In July, British travelers vaccinated with U.K.-approved COVID-19 vaccines were barred from visiting their son in Malta. Why? The couple had received Covishield vaccines, the Indian-made AstraZeneca vaccine. Malta — following guidelines from the European Medicines Agency — has not approved this specific COVID-19 vaccine, reported The Independent.
Essentially, the vaccinated couple was considered unvaccinated.
Worldwide, about 146 different COVID-19 vaccines currently exist at different stages of the development, testing and approval process, per data from The New York Times.
Already, geographic and socioeconomic vaccine inequality has become glaringly apparent, reported The Washington Post. But what’s only recently becoming apparent is another layer of vaccine inequality: differing approvals for different vaccine brands.
The question is no longer, “Are you fully vaccinated?” The question has instead changed to, “Which vaccine did you get?” — and the implications of a vaccine hierarchy are concerning, reported Stuff, a New Zealand news outlet.
Even among those vaccinated, there are vaccine haves and vaccine have-nots all based on brands of vaccines, per Refinery. Now, as different vaccine approvals clash with different vaccine requirements, people are getting caught in the crossfire.
And the implications are harrowing.
The worldwide mosaic of COVID-19 vaccine approvals
Right now, more than 75 COVID-19 vaccines are being tested in animals in preclinical trials, according to data from The New York Times. Another 99 different COVID-19 vaccines are being tested in clinical trials on humans. Of these clinical trials, 33 vaccines have reached the final testing stages.
There are so many different COVID-19 vaccines — like Pfizer, Sinovac and Moderna. But there are way too many to keep track of. And at first, the sheer number of vaccines seemed exciting and hopeful.
its pretty cool that so many different types of vaccines for the coronavirus is being developed like wow— habbo hotel enthusiast ♎︎ (@pepperonify) December 7, 2020
Most of these vaccines don’t make headlines internationally — like Cuba’s Abdala vaccine or Iran’s COVIran Barekat vaccine or Kazakhstan’s QazCovid-in vaccine. These three vaccines are all locally developed, used and approved for emergency use but aren’t used widely, reported The New York Times.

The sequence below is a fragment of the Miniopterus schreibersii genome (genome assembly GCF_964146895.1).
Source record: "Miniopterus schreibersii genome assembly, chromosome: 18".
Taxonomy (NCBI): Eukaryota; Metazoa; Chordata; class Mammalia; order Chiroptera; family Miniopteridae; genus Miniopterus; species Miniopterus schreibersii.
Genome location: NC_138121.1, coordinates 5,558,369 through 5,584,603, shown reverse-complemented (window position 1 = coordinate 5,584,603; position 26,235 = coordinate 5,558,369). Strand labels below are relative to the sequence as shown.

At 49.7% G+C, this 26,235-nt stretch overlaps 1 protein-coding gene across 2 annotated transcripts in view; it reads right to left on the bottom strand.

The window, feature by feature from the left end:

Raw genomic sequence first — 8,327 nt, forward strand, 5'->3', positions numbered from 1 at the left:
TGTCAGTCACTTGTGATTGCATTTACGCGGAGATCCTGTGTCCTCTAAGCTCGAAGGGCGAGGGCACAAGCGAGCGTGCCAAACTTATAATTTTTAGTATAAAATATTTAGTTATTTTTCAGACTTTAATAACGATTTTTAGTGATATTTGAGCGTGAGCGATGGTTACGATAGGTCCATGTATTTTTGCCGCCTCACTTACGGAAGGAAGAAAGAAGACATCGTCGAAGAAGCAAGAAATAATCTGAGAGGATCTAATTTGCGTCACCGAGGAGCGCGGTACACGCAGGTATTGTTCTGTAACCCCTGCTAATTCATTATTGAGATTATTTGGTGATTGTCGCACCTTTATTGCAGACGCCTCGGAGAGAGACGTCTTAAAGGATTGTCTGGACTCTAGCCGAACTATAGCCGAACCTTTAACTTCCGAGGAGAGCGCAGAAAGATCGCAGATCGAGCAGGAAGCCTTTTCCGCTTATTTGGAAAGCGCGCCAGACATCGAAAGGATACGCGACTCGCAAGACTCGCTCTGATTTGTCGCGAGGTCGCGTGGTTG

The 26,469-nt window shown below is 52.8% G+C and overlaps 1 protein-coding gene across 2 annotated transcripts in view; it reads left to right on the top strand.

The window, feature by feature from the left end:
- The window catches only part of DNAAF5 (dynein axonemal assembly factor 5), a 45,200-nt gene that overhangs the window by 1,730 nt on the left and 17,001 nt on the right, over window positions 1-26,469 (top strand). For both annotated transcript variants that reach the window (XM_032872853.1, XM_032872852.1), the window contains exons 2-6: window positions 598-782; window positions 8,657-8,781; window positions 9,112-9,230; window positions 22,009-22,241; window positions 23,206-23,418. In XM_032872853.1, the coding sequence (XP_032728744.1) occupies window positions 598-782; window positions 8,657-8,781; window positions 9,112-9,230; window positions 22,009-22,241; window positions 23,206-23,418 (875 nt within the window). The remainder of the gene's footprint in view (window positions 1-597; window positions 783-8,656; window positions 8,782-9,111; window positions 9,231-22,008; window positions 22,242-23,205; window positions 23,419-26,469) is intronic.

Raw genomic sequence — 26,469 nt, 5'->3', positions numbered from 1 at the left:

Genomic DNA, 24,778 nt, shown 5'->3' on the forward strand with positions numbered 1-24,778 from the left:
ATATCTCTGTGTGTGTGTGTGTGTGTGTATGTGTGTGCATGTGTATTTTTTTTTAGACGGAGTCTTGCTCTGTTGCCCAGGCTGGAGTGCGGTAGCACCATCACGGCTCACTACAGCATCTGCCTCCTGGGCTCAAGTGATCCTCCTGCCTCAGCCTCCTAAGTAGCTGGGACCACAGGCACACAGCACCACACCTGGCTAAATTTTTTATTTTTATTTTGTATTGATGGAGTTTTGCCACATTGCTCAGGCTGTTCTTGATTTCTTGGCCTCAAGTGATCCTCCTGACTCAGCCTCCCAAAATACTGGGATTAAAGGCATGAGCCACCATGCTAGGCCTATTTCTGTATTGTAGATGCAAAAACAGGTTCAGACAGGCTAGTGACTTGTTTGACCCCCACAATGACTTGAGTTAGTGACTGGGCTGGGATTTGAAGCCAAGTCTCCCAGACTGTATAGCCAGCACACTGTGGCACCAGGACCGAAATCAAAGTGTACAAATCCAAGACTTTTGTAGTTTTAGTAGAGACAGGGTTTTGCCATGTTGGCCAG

Other vaccines, meanwhile, are widely known and widely used.
The World Health Organization has approved seven COVID-19 vaccines for emergency use: Comirnaty from Pfizer’s BioNTech, Covishield from The Serum Insitute of India, Oxford-AstraZeneca from SK Bioscience, Janssen from Johnson & Johnson, Moderna, Sinopharm from Beijing Bio-Institute of Biological Products and Sinovac.
In the U.S., COVID-19 vaccine approvals are determined at the national level by the Food and Drug Administration. The FDA has authorized three COVID-19 vaccines for emergency use: Pfizer, Moderna and Johnson & Johnson.
In the European Union, vaccine approvals are determined regionally by the European Medicines Agency, but individual member states can choose to expand or restrict their own national vaccine approvals. The European Medicines Agency has approved four vaccines for emergency usage: Pfizer, Moderna, Johnson & Johnson and Oxford-AstraZeneca.
If this is confusing, that’s exactly the point.
Some websites have developed entire databases for mapping COVID-19 vaccine approvals worldwide. But there’s a catch beginning to emerge from this mosaic of vaccines: Now, the sheer number is leading to discrimination against specific types of vaccines.
United world fighting against corona together ,but for vaccine approval all have different thoughts. #vaccines— हर्षवर्धन (@Harsh24R) August 5, 2021
What was once called a “two-track” pandemic between the unvaccinated and vaccinated could quickly spiral into a multi-track pandemic between those unvaccinated and those vaccinated with different types of vaccines.
The small-scale implications of differing vaccine approvals
The entire European microstate of San Marino — which relied on Sputnik V vaccines — is also not considered vaccinated under E.U. regulations, reported The New York Times. The small country is entirely surrounded by Italy, but San Marino residents cannot enter Italy because the country does not recognize the Sputnik vaccine.
“It’s absurd — we are all vaccinated,” said Carlotta Porcellini, a San Marino resident, per The New York Times. “But we have to stay put in our tiny reality.”
“We did not want to fall into geopolitical struggles,” said Roberto Ciavatta, the health minister of San Marino, according to The New York Times. “We just did not want to die.”
Multiple Kenyans have complained about their European visa applications being rejected despite their full vaccination status with Covishield, which the E.U. has not approved, reported All Africa.
Many people from India — where WHO-approved Covishield is one of the primary vaccines — worry they will face the same issues, reported New Delhi TV.
And these are just a few of the stories of people affected by this growing issue.